Dates of the Conference: March 29-April 1, 2018
Reading Race in Cold War Cultural Internationalism
An ACLA Seminar (UCLA, March 29-April 1, 2018)
Organized by Cate I. Reilly, Duke University
This seminar looks at the intertwined Soviet and Eastern Bloc legacies on race, cultural solidarity, and geopolitics. It moves beyond the extensive body of prior scholarship on regional ethnic minorities within Central and Eastern Europe and related questions of religious conflict. The seminar instead focuses on how writers, artists, and filmmakers in Central and Eastern Europe and across decolonizing regions during the Cold War, conceived of and negotiated race in the context of newfound, transnational aesthetic commitments.
The seminar asks: How did the epistemic effort to think internationally (by intellectuals from the USSR, GDR, Africa, and the Americas) interface with questions of racial identity? How did such concerns play out when the rough ideological alliances between the Eastern Bloc and emerging nations were challenged by writers and thinkers who were critical of the Soviet Union? In what ways did the early political framework of international solidarity in the USSR, conceived under the heading of the “Friendship of the Peoples,” contain a racialized dimension later played out in the global power struggles of the Cold War? How should frequent claims to racial equality in the Eastern Bloc be treated when occurring in the context of anti-imperialist (and anti-U.S.) propaganda?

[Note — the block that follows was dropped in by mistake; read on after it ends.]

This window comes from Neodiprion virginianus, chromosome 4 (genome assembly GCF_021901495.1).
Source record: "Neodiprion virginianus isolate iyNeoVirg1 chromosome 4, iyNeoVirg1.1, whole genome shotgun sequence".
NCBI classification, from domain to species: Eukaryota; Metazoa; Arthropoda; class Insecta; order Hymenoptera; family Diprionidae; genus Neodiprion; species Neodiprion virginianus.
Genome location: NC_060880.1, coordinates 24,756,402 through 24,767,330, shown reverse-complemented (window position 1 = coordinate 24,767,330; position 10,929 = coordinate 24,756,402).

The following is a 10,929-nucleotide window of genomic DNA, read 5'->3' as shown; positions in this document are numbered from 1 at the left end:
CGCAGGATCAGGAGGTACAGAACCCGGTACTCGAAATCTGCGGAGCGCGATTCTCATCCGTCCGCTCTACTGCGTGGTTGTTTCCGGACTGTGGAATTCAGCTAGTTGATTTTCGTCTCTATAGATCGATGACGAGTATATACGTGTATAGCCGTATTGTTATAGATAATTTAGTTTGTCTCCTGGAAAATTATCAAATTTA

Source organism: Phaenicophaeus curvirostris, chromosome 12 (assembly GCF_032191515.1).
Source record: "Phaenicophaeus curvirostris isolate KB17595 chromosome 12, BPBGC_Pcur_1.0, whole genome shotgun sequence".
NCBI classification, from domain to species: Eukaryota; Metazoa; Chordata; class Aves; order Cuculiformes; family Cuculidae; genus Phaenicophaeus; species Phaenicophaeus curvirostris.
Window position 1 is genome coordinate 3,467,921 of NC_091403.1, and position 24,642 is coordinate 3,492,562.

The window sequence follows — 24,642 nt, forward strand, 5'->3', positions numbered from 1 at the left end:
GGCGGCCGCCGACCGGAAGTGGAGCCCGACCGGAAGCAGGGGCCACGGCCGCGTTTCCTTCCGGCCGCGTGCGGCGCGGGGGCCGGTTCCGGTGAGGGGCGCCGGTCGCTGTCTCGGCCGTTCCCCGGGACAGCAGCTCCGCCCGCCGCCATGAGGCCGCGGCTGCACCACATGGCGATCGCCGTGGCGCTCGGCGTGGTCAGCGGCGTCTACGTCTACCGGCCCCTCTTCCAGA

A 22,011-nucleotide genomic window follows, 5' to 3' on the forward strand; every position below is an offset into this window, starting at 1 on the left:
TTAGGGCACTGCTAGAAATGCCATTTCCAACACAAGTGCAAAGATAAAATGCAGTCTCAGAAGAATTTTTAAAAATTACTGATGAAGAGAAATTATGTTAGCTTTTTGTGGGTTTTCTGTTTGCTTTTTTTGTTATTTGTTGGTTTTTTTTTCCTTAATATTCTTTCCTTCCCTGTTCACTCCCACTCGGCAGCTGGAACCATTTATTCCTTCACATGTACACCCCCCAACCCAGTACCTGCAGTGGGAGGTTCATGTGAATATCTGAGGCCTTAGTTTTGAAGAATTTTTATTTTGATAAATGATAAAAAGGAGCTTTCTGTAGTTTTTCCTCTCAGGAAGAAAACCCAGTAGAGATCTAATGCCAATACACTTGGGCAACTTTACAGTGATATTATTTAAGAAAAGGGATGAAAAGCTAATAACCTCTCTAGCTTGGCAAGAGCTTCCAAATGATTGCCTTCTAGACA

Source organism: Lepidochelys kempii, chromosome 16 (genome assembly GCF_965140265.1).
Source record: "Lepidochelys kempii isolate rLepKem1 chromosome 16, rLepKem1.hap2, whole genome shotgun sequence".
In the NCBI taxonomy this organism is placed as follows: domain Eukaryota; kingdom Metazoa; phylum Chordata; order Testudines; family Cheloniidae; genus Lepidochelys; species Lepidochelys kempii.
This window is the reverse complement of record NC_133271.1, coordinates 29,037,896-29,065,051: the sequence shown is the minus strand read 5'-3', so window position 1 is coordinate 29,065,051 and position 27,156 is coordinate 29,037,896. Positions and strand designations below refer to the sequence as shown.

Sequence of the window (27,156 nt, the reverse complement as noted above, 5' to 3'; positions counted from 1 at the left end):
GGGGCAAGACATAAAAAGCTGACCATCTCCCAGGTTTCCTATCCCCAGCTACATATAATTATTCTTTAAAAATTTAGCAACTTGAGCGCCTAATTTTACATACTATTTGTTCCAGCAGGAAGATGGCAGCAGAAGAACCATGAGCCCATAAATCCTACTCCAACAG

The seminar invites literary-critical and interdisciplinary reflections on the conflicted history of race in Central and Eastern Europe during the Cold War, as situated against a backdrop of changing ideological and national alliances. It pays specific attention to a gap within postcolonial theory related to Soviet ideologies and cultural influences. Building on recent conferences that have addressed the legacy of Bandung humanisms, “translating” race in Eurasia, and performances of difference in Central and Eastern Europe, it moves temporally forward from the abundance of research on the role of minorities in the Russian avant-garde of the 1920s and 1930s. Possible paper topics include, but are not limited to: Eurasia’s place in postcolonial theory; literature and national autonomy movements of the Cold War; the conflicted relationship between the Communist and non-Communist intellectuals (Jomo Kenyatta, Kwame Nkrumah, Patrice Lumumba, Léopold Senghor, Cheikh Anta Diop, among others); negritude and internationalism; translation and the circulation of texts/media between Eastern Europe and Africa; the influence of Socialist realist literature on African writers.
Interested applicants should submit a 250-300 word proposal.